I've been reading this blog for the past four years. I thought it was about time I got myself an account. I'm a Rocket's fan living in Los Angeles, hoping that we'll beat an L.A. team at least once this year. Anyways, being out here, Chris Paul is always on the tube and I watch whenever I can. As much as I love what's going on this year with Kyle Lowry's alarmingly consistent near triple-double stat line, he's still not Chris Paul. While I as much as any one of you wish this wasn't the case, the stats, and the always less credible eye test confirm this all too frustrating notion.Major Statistical Categories:
Chris Paul: 18.0 ppg, 8.4 APG, 3.0 REB, 2.8 STL, 0.0 BLK, 2.2 TOS, 0.520 FG%, 0.455 3P%
Kyle Lowry: 16.5 ppg, 8.6 APG, 6.6 REB, 2.1 STL, 0.4 BLK, 3.6 TOS, 0.427 FG%, 0.406 3P%
The difference in TOS jumps off the page. Paul and Lowry average nearly the same amount of minutes and assists and their usage rates are also similar (Lowry 23.1%, Paul 21.7%), yet Lowry is still averaging more than a turnover per game. Lowry dominates the ball, but no point guard in the league dominates the ball more than Chris Paul. One would think a point guard that always has the ball in his hands is the more turnover prone, which is simply not the case here. While there is an argument to be made for Kyle Lowry's high turnover average having a lot to due with Samuel Dalembert's delayed acclamation to the Rocket's offense and his terrible hands (can someone check the numbers on how many times one of Kyle's turnovers have been due to Sam Dalembert fumbling one of his passes?), the same argument could be used on Paul. Chris Paul is playing with 12 new players, yet his turnover rate is much lower.
The shooting percentages speak for themselves. Paul shoots the same amount but more efficiently. Their true shooting percentages also reflect this (Lowry .570% vs. Paul .600%). The gap will widen further once Kyle stops nailing his fourth quarter, contested three's so consistently (It has to stop at some point, right? Hopefully it doesn't.) Furthermore, one thing that I've observed from watching Chris Paul is that his assist ratio and high field goal percentages are directly related to his uncanny and arguably unrivaled ability to create space. Paul uses his ability to handle the ball and his powerful lower body to create ridiculous amounts of space that not only make room for his own shot but also open up other options on the floor by causing defenders to over help. His fleecing of the Rockets defense in early January is clear evidence of this. Specifically, watch the plays at 1:40, 2:20 (!!!), 2:43, 4:24 and 5:28.
Defensively, I think these players are equal. Paul's hands might be slightly quicker, but both players are defensive stoppers on the perimeter. They also both make smart, efficient decisions on defense that don't jeopardize team defense. Whether it's contesting a shot instead of going for a block or staying in front of a defender instead of going for risky steals in the passing lanes (ahem... kevin martin...), they always seem to make decisions that help their team. Then again, Kyle Lowry's on-ball defense might be a little better due to his ability to guard the two and smaller three's. There DRtg's this season are fairly similar (Paul's 104 vs. Lowry's 101).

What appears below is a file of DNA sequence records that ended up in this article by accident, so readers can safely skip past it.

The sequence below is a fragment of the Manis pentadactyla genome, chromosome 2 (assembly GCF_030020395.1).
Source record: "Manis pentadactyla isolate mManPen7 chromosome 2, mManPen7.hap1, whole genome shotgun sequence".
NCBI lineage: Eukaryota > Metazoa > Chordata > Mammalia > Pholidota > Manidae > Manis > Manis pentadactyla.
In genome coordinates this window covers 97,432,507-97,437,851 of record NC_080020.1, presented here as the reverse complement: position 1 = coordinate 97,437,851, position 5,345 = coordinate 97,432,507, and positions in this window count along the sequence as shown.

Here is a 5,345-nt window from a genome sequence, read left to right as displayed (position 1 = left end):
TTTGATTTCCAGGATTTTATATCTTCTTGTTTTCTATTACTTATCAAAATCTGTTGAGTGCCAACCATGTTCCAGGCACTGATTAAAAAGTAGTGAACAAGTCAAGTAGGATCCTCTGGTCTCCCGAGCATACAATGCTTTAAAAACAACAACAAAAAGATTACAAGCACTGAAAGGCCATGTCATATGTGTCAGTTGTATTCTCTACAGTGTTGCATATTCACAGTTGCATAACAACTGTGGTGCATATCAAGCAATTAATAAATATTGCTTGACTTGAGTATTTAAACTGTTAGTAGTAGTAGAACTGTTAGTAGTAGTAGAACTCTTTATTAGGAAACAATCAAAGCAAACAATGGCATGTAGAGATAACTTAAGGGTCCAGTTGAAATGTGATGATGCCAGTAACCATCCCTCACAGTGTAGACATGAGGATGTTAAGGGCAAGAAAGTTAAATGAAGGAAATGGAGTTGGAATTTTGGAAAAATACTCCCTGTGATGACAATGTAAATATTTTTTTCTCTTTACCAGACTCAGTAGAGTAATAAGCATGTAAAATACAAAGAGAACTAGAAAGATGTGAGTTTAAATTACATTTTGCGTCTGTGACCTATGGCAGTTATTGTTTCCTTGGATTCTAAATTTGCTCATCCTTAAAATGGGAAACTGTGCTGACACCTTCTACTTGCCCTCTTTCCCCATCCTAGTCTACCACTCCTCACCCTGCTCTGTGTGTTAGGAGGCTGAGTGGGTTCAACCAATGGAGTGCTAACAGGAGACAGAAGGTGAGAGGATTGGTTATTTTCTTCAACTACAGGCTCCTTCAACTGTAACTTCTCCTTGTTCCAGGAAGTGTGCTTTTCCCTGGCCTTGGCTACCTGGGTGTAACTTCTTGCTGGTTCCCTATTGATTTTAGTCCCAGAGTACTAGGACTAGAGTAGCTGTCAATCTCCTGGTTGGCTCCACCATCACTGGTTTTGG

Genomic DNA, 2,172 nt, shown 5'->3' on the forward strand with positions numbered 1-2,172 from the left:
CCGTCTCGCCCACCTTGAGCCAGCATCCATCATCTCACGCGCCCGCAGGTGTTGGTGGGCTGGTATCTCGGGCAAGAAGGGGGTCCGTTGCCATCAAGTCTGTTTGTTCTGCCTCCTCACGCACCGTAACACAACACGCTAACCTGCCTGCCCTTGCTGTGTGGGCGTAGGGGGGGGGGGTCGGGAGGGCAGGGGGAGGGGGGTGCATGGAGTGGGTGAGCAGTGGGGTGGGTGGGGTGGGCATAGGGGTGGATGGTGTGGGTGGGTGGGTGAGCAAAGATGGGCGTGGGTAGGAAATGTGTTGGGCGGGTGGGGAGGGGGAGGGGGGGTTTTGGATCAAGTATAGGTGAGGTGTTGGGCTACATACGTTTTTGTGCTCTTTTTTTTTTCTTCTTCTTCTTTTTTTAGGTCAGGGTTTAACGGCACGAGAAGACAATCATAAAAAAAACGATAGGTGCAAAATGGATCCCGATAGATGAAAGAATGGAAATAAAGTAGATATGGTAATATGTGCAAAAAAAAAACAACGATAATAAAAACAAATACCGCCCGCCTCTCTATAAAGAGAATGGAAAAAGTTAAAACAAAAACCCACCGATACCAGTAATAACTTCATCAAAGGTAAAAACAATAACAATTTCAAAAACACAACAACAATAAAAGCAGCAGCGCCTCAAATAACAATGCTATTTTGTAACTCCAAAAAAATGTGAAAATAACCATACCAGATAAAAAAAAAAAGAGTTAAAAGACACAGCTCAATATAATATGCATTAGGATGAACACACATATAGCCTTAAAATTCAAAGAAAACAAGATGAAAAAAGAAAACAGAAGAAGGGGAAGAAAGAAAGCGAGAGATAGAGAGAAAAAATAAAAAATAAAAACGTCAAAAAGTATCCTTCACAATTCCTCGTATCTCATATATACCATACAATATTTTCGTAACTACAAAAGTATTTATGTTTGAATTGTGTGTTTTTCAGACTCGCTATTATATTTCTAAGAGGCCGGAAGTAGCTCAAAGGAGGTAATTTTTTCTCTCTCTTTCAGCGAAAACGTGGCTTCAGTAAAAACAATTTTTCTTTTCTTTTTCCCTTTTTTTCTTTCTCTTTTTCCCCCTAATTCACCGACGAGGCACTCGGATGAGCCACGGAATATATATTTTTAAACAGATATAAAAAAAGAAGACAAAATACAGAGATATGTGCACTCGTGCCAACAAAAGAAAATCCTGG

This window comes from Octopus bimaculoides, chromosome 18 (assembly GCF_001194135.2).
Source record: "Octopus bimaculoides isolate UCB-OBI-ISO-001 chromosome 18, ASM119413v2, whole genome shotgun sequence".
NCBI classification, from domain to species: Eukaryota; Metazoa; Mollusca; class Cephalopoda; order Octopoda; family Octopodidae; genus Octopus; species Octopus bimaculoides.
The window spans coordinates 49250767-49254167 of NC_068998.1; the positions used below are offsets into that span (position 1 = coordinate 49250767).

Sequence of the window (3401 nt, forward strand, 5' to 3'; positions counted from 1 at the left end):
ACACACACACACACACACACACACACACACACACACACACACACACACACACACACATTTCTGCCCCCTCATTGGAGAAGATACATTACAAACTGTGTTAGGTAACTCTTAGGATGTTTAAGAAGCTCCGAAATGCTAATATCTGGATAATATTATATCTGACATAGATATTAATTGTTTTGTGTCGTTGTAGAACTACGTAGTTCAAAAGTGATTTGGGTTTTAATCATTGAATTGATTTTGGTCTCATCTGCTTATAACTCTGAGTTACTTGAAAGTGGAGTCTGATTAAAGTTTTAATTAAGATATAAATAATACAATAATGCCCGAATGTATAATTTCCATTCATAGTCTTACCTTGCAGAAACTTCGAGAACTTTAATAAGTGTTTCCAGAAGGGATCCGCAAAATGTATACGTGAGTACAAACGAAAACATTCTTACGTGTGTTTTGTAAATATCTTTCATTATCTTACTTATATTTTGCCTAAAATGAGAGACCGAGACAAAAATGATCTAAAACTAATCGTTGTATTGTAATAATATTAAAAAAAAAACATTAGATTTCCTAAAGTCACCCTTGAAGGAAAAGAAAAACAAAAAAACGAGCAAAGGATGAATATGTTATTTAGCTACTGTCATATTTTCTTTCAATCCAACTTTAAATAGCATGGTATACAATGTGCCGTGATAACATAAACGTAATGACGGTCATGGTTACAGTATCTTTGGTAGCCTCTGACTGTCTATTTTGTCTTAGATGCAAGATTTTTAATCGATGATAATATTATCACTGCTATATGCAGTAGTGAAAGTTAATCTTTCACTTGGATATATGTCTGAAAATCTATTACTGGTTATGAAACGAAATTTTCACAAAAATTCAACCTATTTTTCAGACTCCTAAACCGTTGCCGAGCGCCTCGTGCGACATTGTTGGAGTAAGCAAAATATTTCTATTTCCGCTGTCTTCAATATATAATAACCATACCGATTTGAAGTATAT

One thing Kyle Lowry has on Chris Paul is his ability to rebound effectively. Does anyone remember Adam Everett?To this day he's still one of my favorite Astros ever (yes, I'm serious). Adam Everett was always consistently under valued by Houston fans because he didn't make spectacular diving plays like Ozzy Smith or Omar Vizquel. It's not that Everett wasn't as good as Ozzy or Omar, it's that he never had to dive for the ball, because he anticipated where the ball was going to be so much quicker than any other shortstop and thus, made everything look way too easy for the most error prone position in baseball. Kyle Lowry rebounds like Adam Everett fields. There is no point guard in the league who is better at judging the flight path of a ball coming off of the basket than Kyle Lowry. It never looks impressive because he's always in the right place at the right time. Seriously, how many of his rebounds seem like they just kind of... come right to him. One thing I'd be interested to find out is in what ways Kyle's uncanny ability to rebound effects the overall play of the rest of the team. For example, how many of Kyle's rebounds lead directly to points on fast breaks? If there's one thing that's true about Kyle, it's that his eyes are always looking down court. When bigs like Dalembert or Hill get the ball they have to come down with it, secure it, find Kyle, give him the ball, and run back down the court. Only at that point is Kyle able to start the offense up. When another player gets the rebound, does it effect his ability to start the fast break? Has anyone ever noticed how often Kyle is frantically calling for the ball from Hill or Dalembert while simultaneously looking down the court to start up the offense? My hypothesis would be that the percentage of made baskets coming on fast breaks off of Kyle's rebounds is higher than any other player's on the team with the exception of Dragic (the dragon is Jedi-like when it comes to finishing at the rim on the break). To sum it up, Chris Paul is a great rebounder for his size; Kyle Lowry is just a great rebounder.
These guys are both great point guards and if Kyle Lowry keeps this up for the entire season, he'll most definitely have cemented his place as a the third or fourth best point guard in the league. Hopefully those ridiculous from-the-parking-lot, contested three pointers will keep falling. Looking forward to hearing what y'all's thoughts are.